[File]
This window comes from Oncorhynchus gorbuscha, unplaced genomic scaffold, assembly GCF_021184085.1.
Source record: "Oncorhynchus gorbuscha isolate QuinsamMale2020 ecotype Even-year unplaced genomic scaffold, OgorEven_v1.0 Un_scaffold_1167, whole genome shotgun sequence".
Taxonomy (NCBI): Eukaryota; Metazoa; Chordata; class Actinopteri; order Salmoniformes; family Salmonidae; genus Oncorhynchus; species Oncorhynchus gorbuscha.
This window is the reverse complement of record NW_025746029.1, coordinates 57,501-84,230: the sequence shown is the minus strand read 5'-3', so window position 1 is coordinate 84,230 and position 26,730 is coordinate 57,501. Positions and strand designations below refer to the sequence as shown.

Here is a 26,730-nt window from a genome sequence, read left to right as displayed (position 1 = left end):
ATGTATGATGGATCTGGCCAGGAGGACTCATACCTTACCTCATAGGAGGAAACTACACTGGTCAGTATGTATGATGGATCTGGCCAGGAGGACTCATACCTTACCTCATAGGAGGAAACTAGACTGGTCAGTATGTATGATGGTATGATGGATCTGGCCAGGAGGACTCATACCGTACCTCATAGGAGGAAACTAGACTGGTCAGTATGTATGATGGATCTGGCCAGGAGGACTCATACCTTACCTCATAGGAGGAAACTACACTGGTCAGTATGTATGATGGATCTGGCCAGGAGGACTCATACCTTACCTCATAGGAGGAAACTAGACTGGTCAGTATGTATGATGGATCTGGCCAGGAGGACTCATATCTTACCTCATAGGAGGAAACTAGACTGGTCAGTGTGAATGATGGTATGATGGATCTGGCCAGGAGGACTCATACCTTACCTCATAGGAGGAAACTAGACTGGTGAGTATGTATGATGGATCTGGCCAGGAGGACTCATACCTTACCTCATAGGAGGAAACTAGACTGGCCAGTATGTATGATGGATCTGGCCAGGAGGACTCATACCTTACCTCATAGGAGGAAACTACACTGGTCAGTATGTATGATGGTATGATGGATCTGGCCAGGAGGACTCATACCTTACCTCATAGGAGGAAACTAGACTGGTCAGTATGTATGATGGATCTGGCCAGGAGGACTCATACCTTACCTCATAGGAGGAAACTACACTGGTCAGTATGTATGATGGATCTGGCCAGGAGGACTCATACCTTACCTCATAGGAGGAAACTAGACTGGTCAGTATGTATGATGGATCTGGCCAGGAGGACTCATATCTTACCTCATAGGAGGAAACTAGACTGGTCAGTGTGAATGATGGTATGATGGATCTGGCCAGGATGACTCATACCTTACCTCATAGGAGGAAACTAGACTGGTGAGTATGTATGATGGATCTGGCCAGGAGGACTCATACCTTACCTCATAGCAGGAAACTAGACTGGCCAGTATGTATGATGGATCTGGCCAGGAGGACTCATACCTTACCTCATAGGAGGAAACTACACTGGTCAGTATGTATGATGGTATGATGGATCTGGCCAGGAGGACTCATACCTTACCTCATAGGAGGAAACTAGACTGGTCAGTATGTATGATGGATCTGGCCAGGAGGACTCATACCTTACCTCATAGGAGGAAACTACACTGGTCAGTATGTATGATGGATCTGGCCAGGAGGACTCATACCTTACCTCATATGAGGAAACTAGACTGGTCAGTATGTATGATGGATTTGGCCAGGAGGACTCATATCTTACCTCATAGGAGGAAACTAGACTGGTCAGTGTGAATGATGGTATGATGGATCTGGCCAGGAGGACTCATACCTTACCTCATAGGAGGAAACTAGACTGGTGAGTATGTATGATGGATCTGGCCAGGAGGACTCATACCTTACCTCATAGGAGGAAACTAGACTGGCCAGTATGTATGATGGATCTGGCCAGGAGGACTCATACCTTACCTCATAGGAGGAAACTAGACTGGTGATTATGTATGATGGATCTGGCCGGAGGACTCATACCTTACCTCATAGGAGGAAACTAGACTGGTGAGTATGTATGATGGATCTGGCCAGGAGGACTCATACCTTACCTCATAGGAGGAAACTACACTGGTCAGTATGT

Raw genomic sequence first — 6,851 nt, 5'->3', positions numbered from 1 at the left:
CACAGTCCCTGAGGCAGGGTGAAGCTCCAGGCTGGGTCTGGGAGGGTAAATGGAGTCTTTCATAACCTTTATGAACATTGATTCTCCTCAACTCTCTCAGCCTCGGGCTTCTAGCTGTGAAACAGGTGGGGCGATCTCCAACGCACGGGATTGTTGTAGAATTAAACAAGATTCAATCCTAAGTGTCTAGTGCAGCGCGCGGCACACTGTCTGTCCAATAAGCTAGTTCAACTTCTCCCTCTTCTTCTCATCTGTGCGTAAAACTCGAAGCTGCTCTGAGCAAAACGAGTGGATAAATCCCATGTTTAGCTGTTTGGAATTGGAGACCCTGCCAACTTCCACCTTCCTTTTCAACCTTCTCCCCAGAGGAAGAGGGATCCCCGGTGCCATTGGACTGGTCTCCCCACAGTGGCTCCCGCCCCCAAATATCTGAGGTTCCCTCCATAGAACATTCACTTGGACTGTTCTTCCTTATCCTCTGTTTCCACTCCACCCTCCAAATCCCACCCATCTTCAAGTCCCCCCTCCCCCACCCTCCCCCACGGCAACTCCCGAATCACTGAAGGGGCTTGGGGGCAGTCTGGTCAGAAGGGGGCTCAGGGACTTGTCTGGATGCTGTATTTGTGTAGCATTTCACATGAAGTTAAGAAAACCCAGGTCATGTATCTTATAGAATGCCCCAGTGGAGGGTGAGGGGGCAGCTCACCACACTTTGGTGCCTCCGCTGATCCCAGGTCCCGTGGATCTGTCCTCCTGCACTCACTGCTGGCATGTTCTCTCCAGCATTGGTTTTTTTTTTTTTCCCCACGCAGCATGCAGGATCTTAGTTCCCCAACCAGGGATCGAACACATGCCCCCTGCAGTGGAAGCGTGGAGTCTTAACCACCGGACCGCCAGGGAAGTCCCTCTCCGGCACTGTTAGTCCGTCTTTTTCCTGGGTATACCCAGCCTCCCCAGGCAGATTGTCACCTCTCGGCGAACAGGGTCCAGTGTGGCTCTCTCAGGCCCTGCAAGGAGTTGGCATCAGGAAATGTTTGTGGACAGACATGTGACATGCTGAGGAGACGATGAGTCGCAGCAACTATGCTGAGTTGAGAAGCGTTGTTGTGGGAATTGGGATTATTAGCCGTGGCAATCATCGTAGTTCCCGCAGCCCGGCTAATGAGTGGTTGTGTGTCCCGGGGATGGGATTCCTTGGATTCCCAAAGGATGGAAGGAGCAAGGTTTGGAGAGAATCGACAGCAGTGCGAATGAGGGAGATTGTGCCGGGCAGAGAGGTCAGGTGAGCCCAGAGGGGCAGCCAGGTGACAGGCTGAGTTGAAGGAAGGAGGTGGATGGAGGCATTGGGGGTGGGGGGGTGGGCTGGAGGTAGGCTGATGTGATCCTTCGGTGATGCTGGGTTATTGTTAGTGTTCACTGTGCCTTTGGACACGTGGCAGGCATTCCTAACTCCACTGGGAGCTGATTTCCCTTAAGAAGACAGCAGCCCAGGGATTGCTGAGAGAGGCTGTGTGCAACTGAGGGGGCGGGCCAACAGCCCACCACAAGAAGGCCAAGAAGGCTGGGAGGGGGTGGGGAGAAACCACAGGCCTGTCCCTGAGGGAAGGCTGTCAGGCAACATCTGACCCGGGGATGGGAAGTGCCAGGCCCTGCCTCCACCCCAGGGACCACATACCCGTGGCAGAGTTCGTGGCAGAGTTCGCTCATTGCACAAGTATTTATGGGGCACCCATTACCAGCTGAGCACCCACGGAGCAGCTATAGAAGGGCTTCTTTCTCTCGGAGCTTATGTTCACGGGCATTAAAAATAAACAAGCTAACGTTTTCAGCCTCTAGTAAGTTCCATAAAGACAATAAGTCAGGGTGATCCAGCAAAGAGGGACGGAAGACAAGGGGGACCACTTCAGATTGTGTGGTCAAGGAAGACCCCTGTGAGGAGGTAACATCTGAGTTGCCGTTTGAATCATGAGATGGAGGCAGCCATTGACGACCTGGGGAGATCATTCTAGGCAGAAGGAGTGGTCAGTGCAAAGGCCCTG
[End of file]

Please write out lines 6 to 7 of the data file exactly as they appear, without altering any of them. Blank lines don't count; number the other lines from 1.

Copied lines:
ATGTATGATGGATCTGGCCAGGAGGACTCATACCTTACCTCATAGGAGGAAACTACACTGGTCAGTATGTATGATGGATCTGGCCAGGAGGACTCATACCTTACCTCATAGGAGGAAACTAGACTGGTCAGTATGTATGATGGTATGATGGATCTGGCCAGGAGGACTCATACCGTACCTCATAGGAGGAAACTAGACTGGTCAGTATGTATGATGGATCTGGCCAGGAGGACTCATACCTTACCTCATAGGAGGAAACTACACTGGTCAGTATGTATGATGGATCTGGCCAGGAGGACTCATACCTTACCTCATAGGAGGAAACTAGACTGGTCAGTATGTATGATGGATCTGGCCAGGAGGACTCATATCTTACCTCATAGGAGGAAACTAGACTGGTCAGTGTGAATGATGGTATGATGGATCTGGCCAGGAGGACTCATACCTTACCTCATAGGAGGAAACTAGACTGGTGAGTATGTATGATGGATCTGGCCAGGAGGACTCATACCTTACCTCATAGGAGGAAACTAGACTGGCCAGTATGTATGATGGATCTGGCCAGGAGGACTCATACCTTACCTCATAGGAGGAAACTACACTGGTCAGTATGTATGATGGTATGATGGATCTGGCCAGGAGGACTCATACCTTACCTCATAGGAGGAAACTAGACTGGTCAGTATGTATGATGGATCTGGCCAGGAGGACTCATACCTTACCTCATAGGAGGAAACTACACTGGTCAGTATGTATGATGGATCTGGCCAGGAGGACTCATACCTTACCTCATAGGAGGAAACTAGACTGGTCAGTATGTATGATGGATCTGGCCAGGAGGACTCATATCTTACCTCATAGGAGGAAACTAGACTGGTCAGTGTGAATGATGGTATGATGGATCTGGCCAGGATGACTCATACCTTACCTCATAGGAGGAAACTAGACTGGTGAGTATGTATGATGGATCTGGCCAGGAGGACTCATACCTTACCTCATAGCAGGAAACTAGACTGGCCAGTATGTATGATGGATCTGGCCAGGAGGACTCATACCTTACCTCATAGGAGGAAACTACACTGGTCAGTATGTATGATGGTATGATGGATCTGGCCAGGAGGACTCATACCTTACCTCATAGGAGGAAACTAGACTGGTCAGTATGTATGATGGATCTGGCCAGGAGGACTCATACCTTACCTCATAGGAGGAAACTACACTGGTCAGTATGTATGATGGATCTGGCCAGGAGGACTCATACCTTACCTCATATGAGGAAACTAGACTGGTCAGTATGTATGATGGATTTGGCCAGGAGGACTCATATCTTACCTCATAGGAGGAAACTAGACTGGTCAGTGTGAATGATGGTATGATGGATCTGGCCAGGAGGACTCATACCTTACCTCATAGGAGGAAACTAGACTGGTGAGTATGTATGATGGATCTGGCCAGGAGGACTCATACCTTACCTCATAGGAGGAAACTAGACTGGCCAGTATGTATGATGGATCTGGCCAGGAGGACTCATACCTTACCTCATAGGAGGAAACTAGACTGGTGATTATGTATGATGGATCTGGCCGGAGGACTCATACCTTACCTCATAGGAGGAAACTAGACTGGTGAGTATGTATGATGGATCTGGCCAGGAGGACTCATACCTTACCTCATAGGAGGAAACTACACTGGTCAGTATGT

Raw genomic sequence first — 6,851 nt, 5'->3', positions numbered from 1 at the left: